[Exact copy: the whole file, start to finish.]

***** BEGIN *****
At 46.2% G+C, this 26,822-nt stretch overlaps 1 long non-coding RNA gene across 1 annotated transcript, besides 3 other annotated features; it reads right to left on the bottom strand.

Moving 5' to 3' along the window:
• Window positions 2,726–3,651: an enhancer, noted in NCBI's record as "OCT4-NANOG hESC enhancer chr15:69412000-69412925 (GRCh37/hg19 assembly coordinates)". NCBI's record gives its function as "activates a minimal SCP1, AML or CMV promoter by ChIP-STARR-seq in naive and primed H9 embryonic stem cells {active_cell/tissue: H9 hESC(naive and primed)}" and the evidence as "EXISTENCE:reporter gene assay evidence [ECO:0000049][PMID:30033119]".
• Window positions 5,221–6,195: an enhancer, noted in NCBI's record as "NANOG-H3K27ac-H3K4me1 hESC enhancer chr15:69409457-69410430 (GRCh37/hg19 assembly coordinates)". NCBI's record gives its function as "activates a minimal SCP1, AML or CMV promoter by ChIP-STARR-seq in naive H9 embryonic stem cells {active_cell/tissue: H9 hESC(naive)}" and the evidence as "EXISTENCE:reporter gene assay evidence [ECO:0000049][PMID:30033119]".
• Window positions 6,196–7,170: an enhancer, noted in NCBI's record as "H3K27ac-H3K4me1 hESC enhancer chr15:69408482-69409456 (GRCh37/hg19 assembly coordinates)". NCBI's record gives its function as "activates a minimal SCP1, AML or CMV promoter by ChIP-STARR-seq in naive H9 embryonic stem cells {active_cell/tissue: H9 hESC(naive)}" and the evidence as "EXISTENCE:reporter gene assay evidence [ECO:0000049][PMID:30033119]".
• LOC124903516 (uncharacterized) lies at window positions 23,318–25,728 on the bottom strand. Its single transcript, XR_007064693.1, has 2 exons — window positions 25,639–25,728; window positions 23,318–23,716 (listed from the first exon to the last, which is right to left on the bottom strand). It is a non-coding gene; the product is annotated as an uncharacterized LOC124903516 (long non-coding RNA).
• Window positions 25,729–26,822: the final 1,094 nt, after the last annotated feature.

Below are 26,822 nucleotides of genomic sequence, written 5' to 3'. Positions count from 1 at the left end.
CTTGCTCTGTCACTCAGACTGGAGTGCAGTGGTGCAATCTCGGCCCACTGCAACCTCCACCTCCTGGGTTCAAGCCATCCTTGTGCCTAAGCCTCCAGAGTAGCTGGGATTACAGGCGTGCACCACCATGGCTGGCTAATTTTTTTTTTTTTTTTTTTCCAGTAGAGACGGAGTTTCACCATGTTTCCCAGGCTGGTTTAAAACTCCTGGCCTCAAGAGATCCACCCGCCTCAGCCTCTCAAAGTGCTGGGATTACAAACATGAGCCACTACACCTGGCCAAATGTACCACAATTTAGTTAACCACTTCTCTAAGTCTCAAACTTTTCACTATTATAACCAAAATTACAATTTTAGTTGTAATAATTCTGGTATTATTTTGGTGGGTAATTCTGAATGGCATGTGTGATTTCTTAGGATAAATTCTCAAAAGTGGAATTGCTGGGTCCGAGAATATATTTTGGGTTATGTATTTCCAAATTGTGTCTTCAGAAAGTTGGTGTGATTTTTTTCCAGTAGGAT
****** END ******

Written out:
At 46.2% G+C, this 26,822-nt stretch overlaps 1 long non-coding RNA gene across 1 annotated transcript, besides 3 other annotated features; it reads right to left on the bottom strand.

Moving 5' to 3' along the window:
• Window positions 2,726–3,651: an enhancer, noted in NCBI's record as "OCT4-NANOG hESC enhancer chr15:69412000-69412925 (GRCh37/hg19 assembly coordinates)". NCBI's record gives its function as "activates a minimal SCP1, AML or CMV promoter by ChIP-STARR-seq in naive and primed H9 embryonic stem cells {active_cell/tissue: H9 hESC(naive and primed)}" and the evidence as "EXISTENCE:reporter gene assay evidence [ECO:0000049][PMID:30033119]".
• Window positions 5,221–6,195: an enhancer, noted in NCBI's record as "NANOG-H3K27ac-H3K4me1 hESC enhancer chr15:69409457-69410430 (GRCh37/hg19 assembly coordinates)". NCBI's record gives its function as "activates a minimal SCP1, AML or CMV promoter by ChIP-STARR-seq in naive H9 embryonic stem cells {active_cell/tissue: H9 hESC(naive)}" and the evidence as "EXISTENCE:reporter gene assay evidence [ECO:0000049][PMID:30033119]".
• Window positions 6,196–7,170: an enhancer, noted in NCBI's record as "H3K27ac-H3K4me1 hESC enhancer chr15:69408482-69409456 (GRCh37/hg19 assembly coordinates)". NCBI's record gives its function as "activates a minimal SCP1, AML or CMV promoter by ChIP-STARR-seq in naive H9 embryonic stem cells {active_cell/tissue: H9 hESC(naive)}" and the evidence as "EXISTENCE:reporter gene assay evidence [ECO:0000049][PMID:30033119]".
• LOC124903516 (uncharacterized) lies at window positions 23,318–25,728 on the bottom strand. Its single transcript, XR_007064693.1, has 2 exons — window positions 25,639–25,728; window positions 23,318–23,716 (listed from the first exon to the last, which is right to left on the bottom strand). It is a non-coding gene; the product is annotated as an uncharacterized LOC124903516 (long non-coding RNA).
• Window positions 25,729–26,822: the final 1,094 nt, after the last annotated feature.

Below are 26,822 nucleotides of genomic sequence, written 5' to 3'. Positions count from 1 at the left end.
CTTGCTCTGTCACTCAGACTGGAGTGCAGTGGTGCAATCTCGGCCCACTGCAACCTCCACCTCCTGGGTTCAAGCCATCCTTGTGCCTAAGCCTCCAGAGTAGCTGGGATTACAGGCGTGCACCACCATGGCTGGCTAATTTTTTTTTTTTTTTTTTTCCAGTAGAGACGGAGTTTCACCATGTTTCCCAGGCTGGTTTAAAACTCCTGGCCTCAAGAGATCCACCCGCCTCAGCCTCTCAAAGTGCTGGGATTACAAACATGAGCCACTACACCTGGCCAAATGTACCACAATTTAGTTAACCACTTCTCTAAGTCTCAAACTTTTCACTATTATAACCAAAATTACAATTTTAGTTGTAATAATTCTGGTATTATTTTGGTGGGTAATTCTGAATGGCATGTGTGATTTCTTAGGATAAATTCTCAAAAGTGGAATTGCTGGGTCCGAGAATATATTTTGGGTTATGTATTTCCAAATTGTGTCTTCAGAAAGTTGGTGTGATTTTTTTCCAGTAGGAT